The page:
Google Lags In Public Research
Earlier this week, John Battelle took a look at “the practice of academic publishing in the field of search,” and more specifically, at how many papers were submitted by each of the major search companies at a recent conference. The results: it seems as if Google doesn’t play well with others, at least as far as research papers are concerned.
Battelle writes, “Turns out, of all the papers submitted at this conference (conferences tend to be where most academic papers are presented), ten came from Microsoft Research, ten from Yahoo (one in concert with Microsoft), and none came from Google.”
As always with this sort of thing, the information comes with a few disclaimers. The numbers are “submitted as a datapoint and not an indictment, but it is interesting nonetheless.” Batelle also noted that the conference “has the final say on what papers get accepted, but I doubt they’d bong papers from Google (though Larry and Sergey’s paper on PageRank was denied at first by a conference in the mid 1990s!).”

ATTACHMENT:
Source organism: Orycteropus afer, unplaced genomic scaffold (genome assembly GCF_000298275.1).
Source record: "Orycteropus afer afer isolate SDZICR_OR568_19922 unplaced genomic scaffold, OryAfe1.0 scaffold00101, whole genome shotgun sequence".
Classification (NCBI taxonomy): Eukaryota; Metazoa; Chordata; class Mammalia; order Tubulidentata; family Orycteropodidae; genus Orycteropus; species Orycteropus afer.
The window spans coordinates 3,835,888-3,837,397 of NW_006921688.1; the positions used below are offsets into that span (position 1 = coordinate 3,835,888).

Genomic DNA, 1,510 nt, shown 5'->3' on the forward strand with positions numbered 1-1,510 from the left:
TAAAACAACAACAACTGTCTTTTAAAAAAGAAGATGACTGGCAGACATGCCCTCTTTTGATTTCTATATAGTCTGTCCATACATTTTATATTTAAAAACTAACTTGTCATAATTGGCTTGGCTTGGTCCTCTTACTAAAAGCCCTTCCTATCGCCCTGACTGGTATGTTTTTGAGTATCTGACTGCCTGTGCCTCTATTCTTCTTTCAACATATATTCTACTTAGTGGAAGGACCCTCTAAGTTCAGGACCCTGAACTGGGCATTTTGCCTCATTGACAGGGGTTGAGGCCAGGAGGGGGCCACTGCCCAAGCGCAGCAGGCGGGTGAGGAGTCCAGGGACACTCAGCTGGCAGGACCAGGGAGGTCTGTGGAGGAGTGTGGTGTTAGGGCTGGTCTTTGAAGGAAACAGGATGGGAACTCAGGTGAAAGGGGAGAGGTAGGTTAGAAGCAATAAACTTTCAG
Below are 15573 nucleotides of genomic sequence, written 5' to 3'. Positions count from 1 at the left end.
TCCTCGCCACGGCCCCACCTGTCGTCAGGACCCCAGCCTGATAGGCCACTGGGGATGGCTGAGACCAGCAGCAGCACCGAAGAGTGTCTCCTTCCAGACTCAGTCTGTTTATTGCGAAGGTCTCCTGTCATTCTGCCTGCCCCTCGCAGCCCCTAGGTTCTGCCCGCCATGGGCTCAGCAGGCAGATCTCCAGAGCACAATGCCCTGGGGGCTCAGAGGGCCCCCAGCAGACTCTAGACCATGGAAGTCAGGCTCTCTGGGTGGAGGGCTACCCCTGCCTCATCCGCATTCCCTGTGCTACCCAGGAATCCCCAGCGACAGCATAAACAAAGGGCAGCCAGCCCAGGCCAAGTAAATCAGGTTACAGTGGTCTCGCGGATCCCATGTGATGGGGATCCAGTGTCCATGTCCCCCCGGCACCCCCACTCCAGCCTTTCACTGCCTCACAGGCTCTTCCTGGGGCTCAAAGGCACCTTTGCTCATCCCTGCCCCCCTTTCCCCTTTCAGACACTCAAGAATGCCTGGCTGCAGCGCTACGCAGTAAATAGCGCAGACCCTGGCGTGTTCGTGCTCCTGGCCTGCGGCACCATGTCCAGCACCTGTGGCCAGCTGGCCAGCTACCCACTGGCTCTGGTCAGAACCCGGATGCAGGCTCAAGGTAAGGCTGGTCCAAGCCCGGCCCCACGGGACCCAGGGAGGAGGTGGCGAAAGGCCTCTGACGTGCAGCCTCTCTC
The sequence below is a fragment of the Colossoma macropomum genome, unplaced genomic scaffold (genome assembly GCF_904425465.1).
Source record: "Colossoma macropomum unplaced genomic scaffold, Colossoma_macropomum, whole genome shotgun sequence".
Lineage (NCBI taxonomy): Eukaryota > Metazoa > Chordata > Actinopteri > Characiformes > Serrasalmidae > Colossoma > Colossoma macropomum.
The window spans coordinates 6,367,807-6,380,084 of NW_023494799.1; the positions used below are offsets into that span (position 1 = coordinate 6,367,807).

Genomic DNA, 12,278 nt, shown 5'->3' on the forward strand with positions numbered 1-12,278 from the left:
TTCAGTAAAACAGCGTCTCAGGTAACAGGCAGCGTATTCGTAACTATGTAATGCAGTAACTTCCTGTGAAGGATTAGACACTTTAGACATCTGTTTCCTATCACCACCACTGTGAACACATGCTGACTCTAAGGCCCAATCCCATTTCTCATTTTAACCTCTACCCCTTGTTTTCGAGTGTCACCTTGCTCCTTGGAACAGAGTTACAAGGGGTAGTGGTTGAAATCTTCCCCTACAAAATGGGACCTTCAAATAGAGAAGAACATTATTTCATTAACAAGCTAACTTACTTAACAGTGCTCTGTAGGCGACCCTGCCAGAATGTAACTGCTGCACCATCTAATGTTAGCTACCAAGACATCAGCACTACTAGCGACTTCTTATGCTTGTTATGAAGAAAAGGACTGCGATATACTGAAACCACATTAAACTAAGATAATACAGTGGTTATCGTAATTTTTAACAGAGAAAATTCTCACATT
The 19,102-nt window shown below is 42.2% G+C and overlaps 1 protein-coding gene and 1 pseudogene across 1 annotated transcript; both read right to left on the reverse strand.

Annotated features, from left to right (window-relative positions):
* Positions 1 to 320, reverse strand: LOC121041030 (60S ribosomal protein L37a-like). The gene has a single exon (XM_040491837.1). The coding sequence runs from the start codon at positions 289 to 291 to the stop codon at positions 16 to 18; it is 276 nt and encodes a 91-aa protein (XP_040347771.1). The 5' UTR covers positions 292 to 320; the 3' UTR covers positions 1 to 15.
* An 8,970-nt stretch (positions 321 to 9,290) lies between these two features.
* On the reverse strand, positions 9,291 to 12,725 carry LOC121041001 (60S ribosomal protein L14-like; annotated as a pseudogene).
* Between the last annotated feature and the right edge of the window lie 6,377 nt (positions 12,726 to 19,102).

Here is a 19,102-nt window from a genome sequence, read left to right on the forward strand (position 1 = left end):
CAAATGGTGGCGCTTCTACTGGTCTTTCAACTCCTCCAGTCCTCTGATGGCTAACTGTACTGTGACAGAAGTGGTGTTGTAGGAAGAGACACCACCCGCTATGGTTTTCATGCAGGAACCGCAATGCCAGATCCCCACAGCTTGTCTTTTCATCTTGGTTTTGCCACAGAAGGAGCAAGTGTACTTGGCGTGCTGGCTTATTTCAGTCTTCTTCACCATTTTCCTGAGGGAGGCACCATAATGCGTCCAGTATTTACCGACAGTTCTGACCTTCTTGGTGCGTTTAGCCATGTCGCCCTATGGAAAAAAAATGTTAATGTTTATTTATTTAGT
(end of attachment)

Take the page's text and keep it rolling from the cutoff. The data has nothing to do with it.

Google was quick to defend itself (not that Battelle’s post was a proper “attack”), and an unnamed PR rep responded with two links. “Giving back to the research community is extremely important to us and we make a lot of research public by publishing papers,” he (or she) wrote. “On the more comprehensive list I count 63 papers from Googlers in 2006, alone.” A winking smiley followed, but I’d feel silly retyping it.
Some of the posts in the “Comments” section quibbled with that count, and pointed out that 63 isn’t a big number for a company of Google’s size, anyway. But if the search engine company isn’t inclined to share its research papers, it’s at least still willing to throw a decent party.